LVEDC Education and Talent Supply Council Looks to the Future

By Colin McEvoy on November 21, 2019

LVEDC President & CEO Don Cunningham speaking to the Education and Talent Supply Council at Northampton Community College in Bethlehem.

The Lehigh Valley Economic Development Corporation (LVEDC) Education and Talent Supply Council gathered this week to discuss its accomplishments over the past year, and to look forward to the year ahead.

The council is a partnership of Lehigh Valley educational institutions, major employers, and economic development and workforce agencies focused on creating and executing regional strategies that help the Lehigh Valley maintain a competitive workforce and talent supply.

“We had a very tall order and lofty goals for what we were looking to accomplish in 2019, and that was all largely done thanks to the members of this council and the work groups created therein,” said Karianne Gelinas, LVEDC Vice President of Strategic Initiatives and Research.

“We are appreciative to all of you for your dedication in putting in the hard work and offering experience in specific areas to bolster the talent pipeline of the Lehigh Valley,” Gelinas said to more than 50 attendees at the council meeting, which was held at the Northampton Community College campus in Bethlehem.

Priorities for 2020

Among the council’s priorities for 2020 will be understanding local high school talent trajectories, Gelinas said, which will enable LVEDC to identify trends in college enrollment, majors, and final graduation institution.

“We expect to use this information for targeted marketing, to tell these kids we have jobs for them in these fields here in the Lehigh Valley, and to recruit graduates who have left and encourage them to come back,” she said.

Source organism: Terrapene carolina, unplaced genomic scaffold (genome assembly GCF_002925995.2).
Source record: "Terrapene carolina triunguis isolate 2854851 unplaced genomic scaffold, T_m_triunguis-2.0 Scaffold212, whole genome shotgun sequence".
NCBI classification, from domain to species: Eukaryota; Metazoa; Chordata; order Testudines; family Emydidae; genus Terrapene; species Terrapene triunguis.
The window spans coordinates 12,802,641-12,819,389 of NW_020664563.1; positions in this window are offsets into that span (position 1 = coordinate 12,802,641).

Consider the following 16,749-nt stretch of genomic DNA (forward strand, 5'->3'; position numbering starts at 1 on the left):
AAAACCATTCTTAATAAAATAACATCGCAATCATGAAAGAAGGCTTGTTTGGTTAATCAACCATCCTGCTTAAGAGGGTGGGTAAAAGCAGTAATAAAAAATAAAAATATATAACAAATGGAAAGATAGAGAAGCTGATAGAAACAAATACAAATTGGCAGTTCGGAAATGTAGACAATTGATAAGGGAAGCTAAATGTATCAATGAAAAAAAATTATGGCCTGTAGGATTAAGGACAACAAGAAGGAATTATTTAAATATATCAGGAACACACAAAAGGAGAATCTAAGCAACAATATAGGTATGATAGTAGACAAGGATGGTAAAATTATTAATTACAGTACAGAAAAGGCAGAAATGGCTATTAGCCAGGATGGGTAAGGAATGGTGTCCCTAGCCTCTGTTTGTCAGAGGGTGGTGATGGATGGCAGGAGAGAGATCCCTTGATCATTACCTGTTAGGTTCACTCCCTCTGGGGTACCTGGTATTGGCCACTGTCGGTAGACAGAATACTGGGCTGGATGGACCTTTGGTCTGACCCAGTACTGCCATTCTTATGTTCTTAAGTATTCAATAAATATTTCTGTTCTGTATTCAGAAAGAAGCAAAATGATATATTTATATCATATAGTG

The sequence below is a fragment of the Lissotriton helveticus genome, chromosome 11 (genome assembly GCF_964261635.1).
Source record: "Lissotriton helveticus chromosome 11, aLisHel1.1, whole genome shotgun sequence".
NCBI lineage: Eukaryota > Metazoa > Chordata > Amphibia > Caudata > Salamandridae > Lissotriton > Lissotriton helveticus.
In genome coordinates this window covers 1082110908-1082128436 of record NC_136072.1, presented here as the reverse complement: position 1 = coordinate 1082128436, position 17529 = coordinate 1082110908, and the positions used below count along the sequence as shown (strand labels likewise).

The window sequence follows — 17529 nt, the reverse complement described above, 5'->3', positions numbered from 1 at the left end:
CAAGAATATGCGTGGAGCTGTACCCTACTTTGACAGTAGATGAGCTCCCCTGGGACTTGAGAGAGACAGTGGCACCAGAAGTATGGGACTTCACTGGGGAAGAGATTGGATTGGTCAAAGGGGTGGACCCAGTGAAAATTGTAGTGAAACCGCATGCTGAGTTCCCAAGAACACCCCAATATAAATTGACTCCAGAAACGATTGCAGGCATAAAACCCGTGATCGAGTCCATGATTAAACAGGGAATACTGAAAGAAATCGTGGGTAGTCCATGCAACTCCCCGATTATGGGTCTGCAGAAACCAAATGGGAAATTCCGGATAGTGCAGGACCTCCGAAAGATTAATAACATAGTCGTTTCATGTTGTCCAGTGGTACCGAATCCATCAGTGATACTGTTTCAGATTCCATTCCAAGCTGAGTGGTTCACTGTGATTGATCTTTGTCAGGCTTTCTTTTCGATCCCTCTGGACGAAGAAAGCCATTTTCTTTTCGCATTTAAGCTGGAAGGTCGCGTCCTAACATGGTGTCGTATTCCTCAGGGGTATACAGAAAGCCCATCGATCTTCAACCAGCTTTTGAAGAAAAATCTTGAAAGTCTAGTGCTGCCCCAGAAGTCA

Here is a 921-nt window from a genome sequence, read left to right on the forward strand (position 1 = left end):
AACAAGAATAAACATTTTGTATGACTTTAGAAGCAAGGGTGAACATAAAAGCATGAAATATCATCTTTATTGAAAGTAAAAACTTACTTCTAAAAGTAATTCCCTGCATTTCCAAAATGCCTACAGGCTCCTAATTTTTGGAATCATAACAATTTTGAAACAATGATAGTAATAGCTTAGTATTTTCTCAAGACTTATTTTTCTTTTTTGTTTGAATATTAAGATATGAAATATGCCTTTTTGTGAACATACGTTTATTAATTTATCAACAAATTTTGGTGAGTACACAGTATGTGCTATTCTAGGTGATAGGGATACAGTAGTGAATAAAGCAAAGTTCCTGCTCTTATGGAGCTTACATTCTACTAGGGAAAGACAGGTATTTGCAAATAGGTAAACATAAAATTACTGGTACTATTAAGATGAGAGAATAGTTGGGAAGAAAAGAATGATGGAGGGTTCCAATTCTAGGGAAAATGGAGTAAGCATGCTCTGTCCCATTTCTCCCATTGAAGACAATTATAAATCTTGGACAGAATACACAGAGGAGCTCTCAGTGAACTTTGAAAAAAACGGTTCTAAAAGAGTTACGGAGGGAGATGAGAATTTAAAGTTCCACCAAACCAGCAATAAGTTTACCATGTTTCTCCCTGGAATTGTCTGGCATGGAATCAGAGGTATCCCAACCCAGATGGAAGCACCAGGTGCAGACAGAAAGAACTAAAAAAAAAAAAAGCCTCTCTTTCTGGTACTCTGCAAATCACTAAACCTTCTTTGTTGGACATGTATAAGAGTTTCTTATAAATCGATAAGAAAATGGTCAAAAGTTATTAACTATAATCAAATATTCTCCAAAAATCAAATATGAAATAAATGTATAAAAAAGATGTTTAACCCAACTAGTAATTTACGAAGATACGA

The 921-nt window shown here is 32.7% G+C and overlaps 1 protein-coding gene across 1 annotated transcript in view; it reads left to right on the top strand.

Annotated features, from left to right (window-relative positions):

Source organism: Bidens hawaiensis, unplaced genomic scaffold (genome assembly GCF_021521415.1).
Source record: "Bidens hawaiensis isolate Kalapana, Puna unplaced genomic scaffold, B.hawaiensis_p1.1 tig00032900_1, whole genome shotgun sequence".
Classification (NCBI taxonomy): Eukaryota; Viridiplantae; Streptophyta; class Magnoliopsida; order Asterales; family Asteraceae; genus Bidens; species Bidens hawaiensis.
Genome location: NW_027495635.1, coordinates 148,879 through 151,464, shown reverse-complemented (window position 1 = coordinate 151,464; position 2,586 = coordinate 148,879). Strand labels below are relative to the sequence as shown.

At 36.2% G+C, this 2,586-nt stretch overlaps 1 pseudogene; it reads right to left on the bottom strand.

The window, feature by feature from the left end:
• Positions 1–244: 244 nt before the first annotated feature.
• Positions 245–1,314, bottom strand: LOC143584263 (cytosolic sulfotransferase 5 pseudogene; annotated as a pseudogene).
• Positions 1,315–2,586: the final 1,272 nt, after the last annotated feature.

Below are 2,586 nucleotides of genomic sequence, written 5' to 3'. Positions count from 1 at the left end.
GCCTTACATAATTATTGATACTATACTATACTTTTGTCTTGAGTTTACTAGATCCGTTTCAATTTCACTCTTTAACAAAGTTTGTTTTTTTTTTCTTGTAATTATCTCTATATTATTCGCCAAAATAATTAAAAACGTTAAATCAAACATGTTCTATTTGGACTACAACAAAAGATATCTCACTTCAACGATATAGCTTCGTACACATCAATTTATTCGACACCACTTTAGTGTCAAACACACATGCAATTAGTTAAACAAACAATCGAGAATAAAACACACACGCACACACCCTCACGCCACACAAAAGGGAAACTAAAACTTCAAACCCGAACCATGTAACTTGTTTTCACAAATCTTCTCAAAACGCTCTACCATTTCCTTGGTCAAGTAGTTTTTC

Other 2020 priorities will include:

  • Conducting a survey of alumni of Lehigh Valley colleges and universities to understand their career-related priorities and perceptions of the region
  • Producing an updated Lehigh Valley Education and Talent Supply Study, the last of which was done in 2018
  • Conducting a survey to increase understanding of the regional workforce’s perceptions and priorities on housing

The LVEDC Education and Talent Supply Council is expected to convene again in the Spring to discuss their progress on these initiatives.

Accomplishments in 2019

George Lewis, LVEDC Director of Research & Analysis, discussing the talent research gathered as a result of the council.

At the start of 2019, the council broke into five work groups to focus on specific areas of expertise: attracting and retaining talent, career pathways, employability skills, talent research, and internships, apprenticeships, and mentorships.

The efforts of these groups resulted in several successes this year, including Lehigh Valley’s first-ever internship summit, a new networking event for young professionals, and the creation of materials highlighting hot careers in Lehigh Valley, which are to be distributed to to regional schools so that students can consider local job possibilities.

George Lewis, LVEDC Director of Research & Analysis, discussed the talent research gathered as a result of the council, including the gathering of talent pipeline data collection from Lehigh Valley colleges, universities, and career and technical schools.

This data revealed that Lehigh Valley colleges and universities graduated 10,754 students, an increase of 4.1% from the previous academic year. Technical schools had 1,429 completers from area high schools, and an additional 1,756 adult learners completed certificate programs.

“The work of this council has vastly increased our knowledge of the talent market of the Lehigh Valley,” Lewis said. “Through each of these working groups, we’ve gotten a lot of answers, but to our credit I think we’ve come up with just as many questions, which leads to the need for additional research.”

Jack Silva, Assistant Superintendent & Chief Academic Officer with the Bethlehem Area School District (BASD), supported the council’s career pathways work group. He noted that less than half of the graduates of Bethlehem’s two high schools immediately attend a four-year college.

As a result, the district has been reorganizing academic offerings to guide students in planning for their futures in practical ways that include both career and college readiness. This means helping students understand what jobs are available and what it takes to get those jobs.

At BASD, students participate in a highly structured curriculum that offers exploration in specific career pathways in which the Hot Career Guides released by the council will be a critical component.

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